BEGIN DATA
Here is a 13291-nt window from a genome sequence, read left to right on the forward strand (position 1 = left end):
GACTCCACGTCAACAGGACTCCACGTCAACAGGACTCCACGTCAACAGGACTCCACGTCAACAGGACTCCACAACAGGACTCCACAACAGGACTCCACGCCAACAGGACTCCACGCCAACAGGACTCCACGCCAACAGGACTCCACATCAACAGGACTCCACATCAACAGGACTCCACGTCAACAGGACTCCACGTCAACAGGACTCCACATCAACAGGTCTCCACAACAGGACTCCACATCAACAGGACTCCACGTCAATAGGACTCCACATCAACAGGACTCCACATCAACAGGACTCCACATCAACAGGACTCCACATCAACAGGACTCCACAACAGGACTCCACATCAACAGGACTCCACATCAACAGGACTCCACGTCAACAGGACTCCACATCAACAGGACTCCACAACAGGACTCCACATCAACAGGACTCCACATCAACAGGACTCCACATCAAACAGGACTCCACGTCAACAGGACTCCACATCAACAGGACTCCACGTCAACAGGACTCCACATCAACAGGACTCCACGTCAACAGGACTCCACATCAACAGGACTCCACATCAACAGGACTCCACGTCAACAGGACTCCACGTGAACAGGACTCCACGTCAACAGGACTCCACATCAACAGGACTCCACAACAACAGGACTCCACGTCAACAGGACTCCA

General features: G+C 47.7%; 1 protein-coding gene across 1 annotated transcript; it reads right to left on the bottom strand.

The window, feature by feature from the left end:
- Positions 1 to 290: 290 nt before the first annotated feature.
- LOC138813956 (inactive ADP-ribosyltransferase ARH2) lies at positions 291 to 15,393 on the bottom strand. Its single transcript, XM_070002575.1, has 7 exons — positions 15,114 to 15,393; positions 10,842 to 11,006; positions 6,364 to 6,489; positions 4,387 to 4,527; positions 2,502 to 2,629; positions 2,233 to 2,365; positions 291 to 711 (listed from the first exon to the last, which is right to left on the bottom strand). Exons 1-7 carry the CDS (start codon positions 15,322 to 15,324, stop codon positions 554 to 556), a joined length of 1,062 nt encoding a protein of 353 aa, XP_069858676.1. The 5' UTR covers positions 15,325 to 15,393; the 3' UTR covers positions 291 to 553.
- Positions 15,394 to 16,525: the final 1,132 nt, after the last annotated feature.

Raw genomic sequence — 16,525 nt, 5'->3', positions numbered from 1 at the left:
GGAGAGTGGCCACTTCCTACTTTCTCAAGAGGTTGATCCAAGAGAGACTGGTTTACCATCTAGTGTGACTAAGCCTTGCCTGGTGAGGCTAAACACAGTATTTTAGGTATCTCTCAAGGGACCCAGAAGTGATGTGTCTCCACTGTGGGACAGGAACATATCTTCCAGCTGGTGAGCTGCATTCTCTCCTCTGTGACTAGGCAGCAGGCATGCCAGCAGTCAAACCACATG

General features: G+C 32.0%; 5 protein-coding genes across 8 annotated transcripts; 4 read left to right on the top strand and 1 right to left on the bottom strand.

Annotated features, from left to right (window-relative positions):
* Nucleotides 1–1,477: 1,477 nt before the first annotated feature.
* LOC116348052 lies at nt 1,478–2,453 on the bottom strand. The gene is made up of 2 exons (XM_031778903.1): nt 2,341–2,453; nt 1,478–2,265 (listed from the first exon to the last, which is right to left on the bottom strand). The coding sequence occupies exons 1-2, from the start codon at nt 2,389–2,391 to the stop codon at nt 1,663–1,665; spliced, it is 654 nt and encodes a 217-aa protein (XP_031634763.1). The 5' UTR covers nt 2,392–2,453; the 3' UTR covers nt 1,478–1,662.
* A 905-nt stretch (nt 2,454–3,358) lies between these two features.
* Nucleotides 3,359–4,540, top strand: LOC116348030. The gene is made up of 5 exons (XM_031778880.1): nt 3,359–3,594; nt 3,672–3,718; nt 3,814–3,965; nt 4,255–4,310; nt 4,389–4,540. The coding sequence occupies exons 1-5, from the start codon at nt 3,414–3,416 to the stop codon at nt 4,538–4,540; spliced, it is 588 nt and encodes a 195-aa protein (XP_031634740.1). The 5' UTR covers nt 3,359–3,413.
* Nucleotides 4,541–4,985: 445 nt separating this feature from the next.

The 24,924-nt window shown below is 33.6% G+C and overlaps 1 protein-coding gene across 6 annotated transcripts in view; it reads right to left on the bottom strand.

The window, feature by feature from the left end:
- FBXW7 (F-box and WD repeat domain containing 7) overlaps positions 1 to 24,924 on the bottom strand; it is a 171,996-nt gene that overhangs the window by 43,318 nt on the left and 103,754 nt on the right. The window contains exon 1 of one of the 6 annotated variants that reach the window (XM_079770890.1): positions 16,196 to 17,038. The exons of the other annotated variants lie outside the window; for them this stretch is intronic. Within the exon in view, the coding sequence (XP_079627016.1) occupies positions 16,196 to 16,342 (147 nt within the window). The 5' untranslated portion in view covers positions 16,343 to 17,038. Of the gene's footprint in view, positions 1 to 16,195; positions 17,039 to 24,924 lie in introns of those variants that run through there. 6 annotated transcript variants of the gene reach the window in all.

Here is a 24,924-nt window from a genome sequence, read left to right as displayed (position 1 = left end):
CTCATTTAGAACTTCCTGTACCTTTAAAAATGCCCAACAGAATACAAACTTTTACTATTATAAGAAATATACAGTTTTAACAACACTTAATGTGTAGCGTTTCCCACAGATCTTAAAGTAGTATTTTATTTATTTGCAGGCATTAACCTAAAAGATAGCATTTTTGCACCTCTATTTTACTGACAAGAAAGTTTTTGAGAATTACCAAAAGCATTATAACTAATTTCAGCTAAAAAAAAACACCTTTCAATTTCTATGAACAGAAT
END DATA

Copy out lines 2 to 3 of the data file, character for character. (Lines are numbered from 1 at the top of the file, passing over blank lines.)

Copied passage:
GACTCCACGTCAACAGGACTCCACGTCAACAGGACTCCACGTCAACAGGACTCCACGTCAACAGGACTCCACAACAGGACTCCACAACAGGACTCCACGCCAACAGGACTCCACGCCAACAGGACTCCACGCCAACAGGACTCCACATCAACAGGACTCCACATCAACAGGACTCCACGTCAACAGGACTCCACGTCAACAGGACTCCACATCAACAGGTCTCCACAACAGGACTCCACATCAACAGGACTCCACGTCAATAGGACTCCACATCAACAGGACTCCACATCAACAGGACTCCACATCAACAGGACTCCACATCAACAGGACTCCACAACAGGACTCCACATCAACAGGACTCCACATCAACAGGACTCCACGTCAACAGGACTCCACATCAACAGGACTCCACAACAGGACTCCACATCAACAGGACTCCACATCAACAGGACTCCACATCAAACAGGACTCCACGTCAACAGGACTCCACATCAACAGGACTCCACGTCAACAGGACTCCACATCAACAGGACTCCACGTCAACAGGACTCCACATCAACAGGACTCCACATCAACAGGACTCCACGTCAACAGGACTCCACGTGAACAGGACTCCACGTCAACAGGACTCCACATCAACAGGACTCCACAACAACAGGACTCCACGTCAACAGGACTCCA

General features: G+C 47.7%; 1 protein-coding gene across 1 annotated transcript; it reads right to left on the bottom strand.